By Christine Whitmarsh, RN, BSN
Yes, nurses are in high demand. The Bureau of Labor Statistics is reporting that 500,000 new RNs are needed by 2016. Every single media story about job opportunities in the recession broadcasts nursing careers at the top of the list. This does not lessen the value of continuing education and skill advancement. Travel nurses in particular are attuned to the rapid progress of the healthcare industry. With each new hospital assignment, travel RNs are exposed to new facets of procedures, technology and medicine in locations across the country. As the economy lags, the nurse’s commitment to furthering their education and adding value to their existing RN license, should not.
Education Opportunities for Nurses:
- RN to RN, BSN transition; A BSN degree means higher pay, additional opportunities such as in home health and hospice and a broader foundation of clinical knowledge that earns increased credibility in the clinical setting.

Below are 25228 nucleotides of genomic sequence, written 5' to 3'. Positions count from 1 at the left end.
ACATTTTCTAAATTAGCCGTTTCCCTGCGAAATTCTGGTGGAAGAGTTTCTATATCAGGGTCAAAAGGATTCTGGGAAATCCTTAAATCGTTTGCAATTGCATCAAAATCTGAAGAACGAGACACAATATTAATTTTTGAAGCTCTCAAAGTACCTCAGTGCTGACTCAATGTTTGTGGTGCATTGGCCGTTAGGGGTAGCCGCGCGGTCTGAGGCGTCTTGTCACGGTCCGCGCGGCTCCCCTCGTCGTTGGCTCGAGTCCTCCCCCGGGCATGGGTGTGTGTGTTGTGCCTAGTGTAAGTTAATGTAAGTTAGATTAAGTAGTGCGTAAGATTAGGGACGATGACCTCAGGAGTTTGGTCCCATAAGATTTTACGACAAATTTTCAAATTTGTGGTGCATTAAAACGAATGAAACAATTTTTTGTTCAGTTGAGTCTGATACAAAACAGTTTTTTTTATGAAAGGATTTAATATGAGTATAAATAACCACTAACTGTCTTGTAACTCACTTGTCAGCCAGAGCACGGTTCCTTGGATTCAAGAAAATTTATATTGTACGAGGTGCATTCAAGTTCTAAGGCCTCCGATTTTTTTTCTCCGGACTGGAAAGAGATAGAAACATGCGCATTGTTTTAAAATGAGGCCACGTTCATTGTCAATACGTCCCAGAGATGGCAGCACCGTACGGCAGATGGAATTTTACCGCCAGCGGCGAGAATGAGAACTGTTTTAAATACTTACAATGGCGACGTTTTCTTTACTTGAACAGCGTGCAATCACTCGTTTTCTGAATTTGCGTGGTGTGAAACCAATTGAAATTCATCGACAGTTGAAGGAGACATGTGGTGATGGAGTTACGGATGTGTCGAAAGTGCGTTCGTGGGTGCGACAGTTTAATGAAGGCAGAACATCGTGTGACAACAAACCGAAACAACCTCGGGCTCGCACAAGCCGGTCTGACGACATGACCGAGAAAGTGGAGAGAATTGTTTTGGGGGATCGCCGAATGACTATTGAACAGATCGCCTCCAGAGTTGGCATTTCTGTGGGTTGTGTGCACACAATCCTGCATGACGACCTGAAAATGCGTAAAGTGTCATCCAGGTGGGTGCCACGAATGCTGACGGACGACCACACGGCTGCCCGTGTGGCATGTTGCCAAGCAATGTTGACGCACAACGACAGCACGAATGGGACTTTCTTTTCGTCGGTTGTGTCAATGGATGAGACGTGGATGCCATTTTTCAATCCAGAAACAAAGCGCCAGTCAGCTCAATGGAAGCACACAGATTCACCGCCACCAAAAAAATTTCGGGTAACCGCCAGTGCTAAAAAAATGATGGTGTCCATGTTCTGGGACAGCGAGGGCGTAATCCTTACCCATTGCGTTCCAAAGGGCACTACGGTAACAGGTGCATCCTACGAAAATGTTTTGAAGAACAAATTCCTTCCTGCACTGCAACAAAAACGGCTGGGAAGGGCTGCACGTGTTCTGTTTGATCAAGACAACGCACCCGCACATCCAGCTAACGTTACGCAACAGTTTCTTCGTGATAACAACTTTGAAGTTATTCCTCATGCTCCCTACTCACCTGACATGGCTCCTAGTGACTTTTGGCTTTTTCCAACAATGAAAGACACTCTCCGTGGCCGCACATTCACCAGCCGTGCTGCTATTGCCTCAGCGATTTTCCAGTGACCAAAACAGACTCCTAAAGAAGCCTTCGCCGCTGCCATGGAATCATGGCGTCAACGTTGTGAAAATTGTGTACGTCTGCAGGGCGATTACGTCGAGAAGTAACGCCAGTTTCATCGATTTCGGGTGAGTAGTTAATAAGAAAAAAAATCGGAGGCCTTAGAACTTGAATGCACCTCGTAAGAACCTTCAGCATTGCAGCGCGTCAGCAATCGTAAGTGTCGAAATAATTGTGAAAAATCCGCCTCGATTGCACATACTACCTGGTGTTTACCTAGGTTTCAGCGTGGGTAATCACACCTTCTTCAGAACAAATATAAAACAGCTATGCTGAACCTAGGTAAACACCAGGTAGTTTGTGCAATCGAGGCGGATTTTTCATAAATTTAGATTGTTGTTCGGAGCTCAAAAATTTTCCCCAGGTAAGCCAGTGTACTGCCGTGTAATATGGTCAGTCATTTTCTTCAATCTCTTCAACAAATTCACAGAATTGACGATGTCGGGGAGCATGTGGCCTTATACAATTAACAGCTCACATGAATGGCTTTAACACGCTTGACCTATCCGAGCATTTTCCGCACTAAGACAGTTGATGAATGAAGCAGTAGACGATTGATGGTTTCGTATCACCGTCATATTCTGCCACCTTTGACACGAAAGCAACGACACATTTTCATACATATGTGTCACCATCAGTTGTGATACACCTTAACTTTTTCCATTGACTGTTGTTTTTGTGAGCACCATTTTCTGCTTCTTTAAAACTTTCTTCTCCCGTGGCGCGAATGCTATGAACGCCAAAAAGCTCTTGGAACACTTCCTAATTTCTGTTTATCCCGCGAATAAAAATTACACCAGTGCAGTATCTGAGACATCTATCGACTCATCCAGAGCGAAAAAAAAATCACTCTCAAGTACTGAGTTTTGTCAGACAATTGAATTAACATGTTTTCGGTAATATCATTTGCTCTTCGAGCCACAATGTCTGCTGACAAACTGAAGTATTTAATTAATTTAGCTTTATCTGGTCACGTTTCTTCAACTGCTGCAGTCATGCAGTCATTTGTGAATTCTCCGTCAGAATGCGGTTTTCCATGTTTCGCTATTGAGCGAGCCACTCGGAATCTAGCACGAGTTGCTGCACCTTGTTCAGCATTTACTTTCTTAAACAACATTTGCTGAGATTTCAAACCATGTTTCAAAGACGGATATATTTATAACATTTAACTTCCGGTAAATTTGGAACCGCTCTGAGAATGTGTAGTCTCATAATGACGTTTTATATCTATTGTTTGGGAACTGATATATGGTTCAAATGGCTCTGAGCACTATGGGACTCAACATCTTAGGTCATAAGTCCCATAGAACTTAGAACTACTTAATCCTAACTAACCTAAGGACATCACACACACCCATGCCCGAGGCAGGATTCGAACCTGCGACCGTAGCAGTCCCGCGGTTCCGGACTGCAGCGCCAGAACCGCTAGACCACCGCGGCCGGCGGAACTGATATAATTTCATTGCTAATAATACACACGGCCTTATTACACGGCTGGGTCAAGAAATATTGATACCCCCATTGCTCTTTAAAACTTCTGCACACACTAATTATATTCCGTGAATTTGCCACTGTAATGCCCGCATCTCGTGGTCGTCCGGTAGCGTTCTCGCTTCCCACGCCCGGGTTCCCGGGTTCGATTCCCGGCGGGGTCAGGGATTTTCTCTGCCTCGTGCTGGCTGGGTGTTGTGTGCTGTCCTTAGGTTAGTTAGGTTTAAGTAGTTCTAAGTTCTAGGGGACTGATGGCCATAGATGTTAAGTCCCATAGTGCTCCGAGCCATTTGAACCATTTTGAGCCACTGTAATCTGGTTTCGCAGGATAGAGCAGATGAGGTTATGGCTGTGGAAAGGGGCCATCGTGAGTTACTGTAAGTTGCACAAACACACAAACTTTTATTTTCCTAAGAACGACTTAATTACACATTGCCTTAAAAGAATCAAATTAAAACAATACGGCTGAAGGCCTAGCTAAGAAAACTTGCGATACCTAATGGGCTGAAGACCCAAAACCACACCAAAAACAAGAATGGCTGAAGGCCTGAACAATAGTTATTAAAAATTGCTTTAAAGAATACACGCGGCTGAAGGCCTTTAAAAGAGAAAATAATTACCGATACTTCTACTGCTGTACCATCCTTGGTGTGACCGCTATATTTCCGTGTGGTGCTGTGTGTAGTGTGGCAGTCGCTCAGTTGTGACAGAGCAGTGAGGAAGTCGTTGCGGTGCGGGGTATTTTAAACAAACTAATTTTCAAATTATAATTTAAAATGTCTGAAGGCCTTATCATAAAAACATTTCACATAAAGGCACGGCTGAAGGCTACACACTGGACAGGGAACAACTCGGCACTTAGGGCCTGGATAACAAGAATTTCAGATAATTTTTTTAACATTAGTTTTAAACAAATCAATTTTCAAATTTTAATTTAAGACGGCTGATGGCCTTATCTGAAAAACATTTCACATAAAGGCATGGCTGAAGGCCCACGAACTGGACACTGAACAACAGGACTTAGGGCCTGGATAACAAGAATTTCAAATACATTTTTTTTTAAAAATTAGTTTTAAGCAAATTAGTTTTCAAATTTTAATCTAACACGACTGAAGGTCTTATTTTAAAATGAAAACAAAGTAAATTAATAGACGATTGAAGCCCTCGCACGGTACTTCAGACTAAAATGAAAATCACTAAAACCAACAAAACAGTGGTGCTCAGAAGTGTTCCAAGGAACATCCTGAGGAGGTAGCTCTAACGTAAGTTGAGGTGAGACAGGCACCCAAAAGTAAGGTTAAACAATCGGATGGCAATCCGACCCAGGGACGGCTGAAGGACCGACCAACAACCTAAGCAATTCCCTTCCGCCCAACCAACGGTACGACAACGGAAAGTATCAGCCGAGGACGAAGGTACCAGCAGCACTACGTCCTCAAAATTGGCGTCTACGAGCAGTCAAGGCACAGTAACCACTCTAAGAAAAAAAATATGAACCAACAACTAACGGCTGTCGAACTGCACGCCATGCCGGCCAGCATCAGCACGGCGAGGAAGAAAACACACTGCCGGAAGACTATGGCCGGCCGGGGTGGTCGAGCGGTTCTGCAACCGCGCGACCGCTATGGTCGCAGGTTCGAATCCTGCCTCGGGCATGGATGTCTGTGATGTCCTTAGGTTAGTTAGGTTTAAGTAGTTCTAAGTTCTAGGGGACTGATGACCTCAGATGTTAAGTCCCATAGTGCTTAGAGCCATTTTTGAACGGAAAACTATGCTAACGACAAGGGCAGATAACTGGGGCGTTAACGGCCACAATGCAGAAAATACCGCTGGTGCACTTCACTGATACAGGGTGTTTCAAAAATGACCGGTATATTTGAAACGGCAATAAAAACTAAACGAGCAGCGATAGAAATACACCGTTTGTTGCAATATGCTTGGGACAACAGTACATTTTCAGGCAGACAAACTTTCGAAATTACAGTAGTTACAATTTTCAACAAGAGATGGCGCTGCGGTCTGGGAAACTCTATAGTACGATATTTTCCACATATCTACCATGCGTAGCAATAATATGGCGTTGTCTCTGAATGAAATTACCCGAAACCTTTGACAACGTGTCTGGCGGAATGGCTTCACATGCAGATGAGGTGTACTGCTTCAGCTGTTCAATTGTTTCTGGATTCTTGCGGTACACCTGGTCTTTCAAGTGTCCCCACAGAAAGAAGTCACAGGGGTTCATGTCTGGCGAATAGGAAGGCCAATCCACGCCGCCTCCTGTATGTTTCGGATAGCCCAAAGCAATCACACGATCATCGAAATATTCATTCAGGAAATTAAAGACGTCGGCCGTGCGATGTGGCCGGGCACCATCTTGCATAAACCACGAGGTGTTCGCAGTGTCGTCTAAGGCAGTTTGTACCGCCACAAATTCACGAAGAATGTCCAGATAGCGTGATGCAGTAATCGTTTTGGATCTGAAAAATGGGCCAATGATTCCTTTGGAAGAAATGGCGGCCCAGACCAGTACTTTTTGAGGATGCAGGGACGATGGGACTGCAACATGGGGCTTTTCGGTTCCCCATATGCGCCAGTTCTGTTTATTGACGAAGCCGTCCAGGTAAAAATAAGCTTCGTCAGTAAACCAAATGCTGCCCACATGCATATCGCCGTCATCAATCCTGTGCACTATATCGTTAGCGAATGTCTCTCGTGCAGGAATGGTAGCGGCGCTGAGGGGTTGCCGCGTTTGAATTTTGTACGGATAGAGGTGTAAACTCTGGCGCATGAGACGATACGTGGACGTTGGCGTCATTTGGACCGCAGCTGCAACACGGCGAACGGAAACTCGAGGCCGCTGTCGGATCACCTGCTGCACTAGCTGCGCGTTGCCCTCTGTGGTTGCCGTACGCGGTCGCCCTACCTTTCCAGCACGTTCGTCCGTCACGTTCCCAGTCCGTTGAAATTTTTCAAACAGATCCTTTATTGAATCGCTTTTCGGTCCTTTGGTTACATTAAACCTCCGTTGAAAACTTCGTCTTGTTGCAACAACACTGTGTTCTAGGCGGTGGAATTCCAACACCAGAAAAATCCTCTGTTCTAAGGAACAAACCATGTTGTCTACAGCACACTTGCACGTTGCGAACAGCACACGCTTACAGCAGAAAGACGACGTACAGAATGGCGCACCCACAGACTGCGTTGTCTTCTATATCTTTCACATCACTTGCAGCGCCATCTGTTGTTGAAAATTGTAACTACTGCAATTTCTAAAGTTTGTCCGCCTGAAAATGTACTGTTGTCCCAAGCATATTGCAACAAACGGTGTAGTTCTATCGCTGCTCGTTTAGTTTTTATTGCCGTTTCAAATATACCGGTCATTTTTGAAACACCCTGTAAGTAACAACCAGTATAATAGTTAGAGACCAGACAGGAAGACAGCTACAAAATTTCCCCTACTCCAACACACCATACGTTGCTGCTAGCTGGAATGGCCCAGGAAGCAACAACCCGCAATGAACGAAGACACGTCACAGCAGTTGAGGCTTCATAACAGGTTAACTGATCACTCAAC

- A Master’s degree offers higher pay, opportunities to specialize as a clinical nurse specialist, nurse midwife, nurse anesthetist or nurse practitioner. RN, MSNs are also needed by nursing schools as instructors.
- Specialty training such as ACLS, dialysis and oncology certifications also build on the nurse’s interest in favorite clinical areas and again, provide opportunities for salary increases and career opportunities.
Well-publicized shortages of nursing instructors in nursing schools may be deterring some existing nurses from continuing their education. Many hospitals and colleges, however, offer continuing education and transition programs for existing nurses. Some of these courses are online, adding a welcome aspect of convenience to the learning process.
Contact your state board of nursing for educational opportunities and referrals to local colleges and programs. Also check with your hospital employer for in-house programs and contact local community colleges and universities in your area directly for course schedules.
Christine Whitmarsh is a Registered Nurse with a BSN from the University of Rhode Island. She is a freelance health journalist and medical writer and a contributor to Travel Nurse Source and Allied Travel Careers.